Putin’s autocratic vision is of a ‘Russian world’

Ukrainians are fighting for their country and for their lives. The United States fears that Putin’s henchmen have a “kill list” of Ukrainians to attack or detain if Russia takes control.

Meanwhile, his government has tightened its grip on the media to control what Russians see and think.

Censorship. A new law makes discrediting the Russian military punishable by heavy fines or up to 15 years in prison. The law against “fake news” prohibits referring to the military operation in Ukraine as an “attack, invasion or declaration of war”.

International media have expressed fear for their journalists in Russia.

Repression of information. Western news sites and Facebook were blocked to prevent the spread of information population.

Last week, CNN spoke with Russians who don’t believe their government, those who accept what they see from the government, and others who don’t know what to think.
Mass arrests. More than 13,000 people have been arrested in Russia during anti-war protests, according to an independent monitoring group, although CNN cannot verify the numbers.
That’s what dictators do. Such governmental controls over life and information are the hallmark of dictators, of which Russia has had its share. Putin’s reign is the second longest after Joseph Stalin, the communist leader whose image Putin tried to rehabilitate.

authoritarian Russia. “It’s been authoritarian for a long time, it’s getting worse and worse,” Beth Sanner, a former deputy director of national intelligence, told CNN’s Abby Phillip on Sunday, when asked if Russia was heading towards totalitarianism – or the state controls all aspects of life.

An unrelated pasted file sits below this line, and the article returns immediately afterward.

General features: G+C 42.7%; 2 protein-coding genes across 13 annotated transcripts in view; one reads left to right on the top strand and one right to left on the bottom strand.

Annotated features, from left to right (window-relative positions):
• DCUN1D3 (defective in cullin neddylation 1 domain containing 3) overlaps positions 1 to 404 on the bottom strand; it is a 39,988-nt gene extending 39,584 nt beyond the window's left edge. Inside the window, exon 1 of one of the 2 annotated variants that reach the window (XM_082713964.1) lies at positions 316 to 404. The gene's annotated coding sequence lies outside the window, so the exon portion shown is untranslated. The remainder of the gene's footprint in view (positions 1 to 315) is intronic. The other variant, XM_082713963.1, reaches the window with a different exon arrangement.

Sanner pointed to reports that some Russians are fleeing the country.

“There really is no limit to Putin’s ability to do whatever he wants in this society. And I’m worried about this brain drain, you know, people who have means, people who are smart, the people who could challenge Putin over time are the people who leave and the people who stay are the people who believe in state television.”

Should the United States learn to live alongside dictators? Sanner appeared alongside Washington Post columnist Josh Rogin, who said Russia’s democratic experiment was a failure – and it’s something the United States and the West need to start dealing with.

“We have to look at the idea that democracies and dictatorships can co-exist,” Rogin said.

“The way we move forward is that we realize that these dictatorships are not there to work with us,” he added.

Isolated, more and more. Russia is already increasingly cut off from much of the West. Netflix and TikTok have announced that they will join the list of companies suspending all or part of their services in Russia.

Netflix had refused to put Russian state television on its platform. TikTok cited the new punitive “false” news law.

There are growing calls to isolate Russia with additional sanctions. The United States is considering easing sanctions on Venezuela to make room for more non-Russian oil production.

“We don’t need to fund these murderous dictators who mean us harm and who want to replace the United States, which rules the world’s democracies, with its version of totalitarian regimes,” said Rep. Mike Waltz, a Republican. from Florida, to CNN. Pamela Brown on Sunday.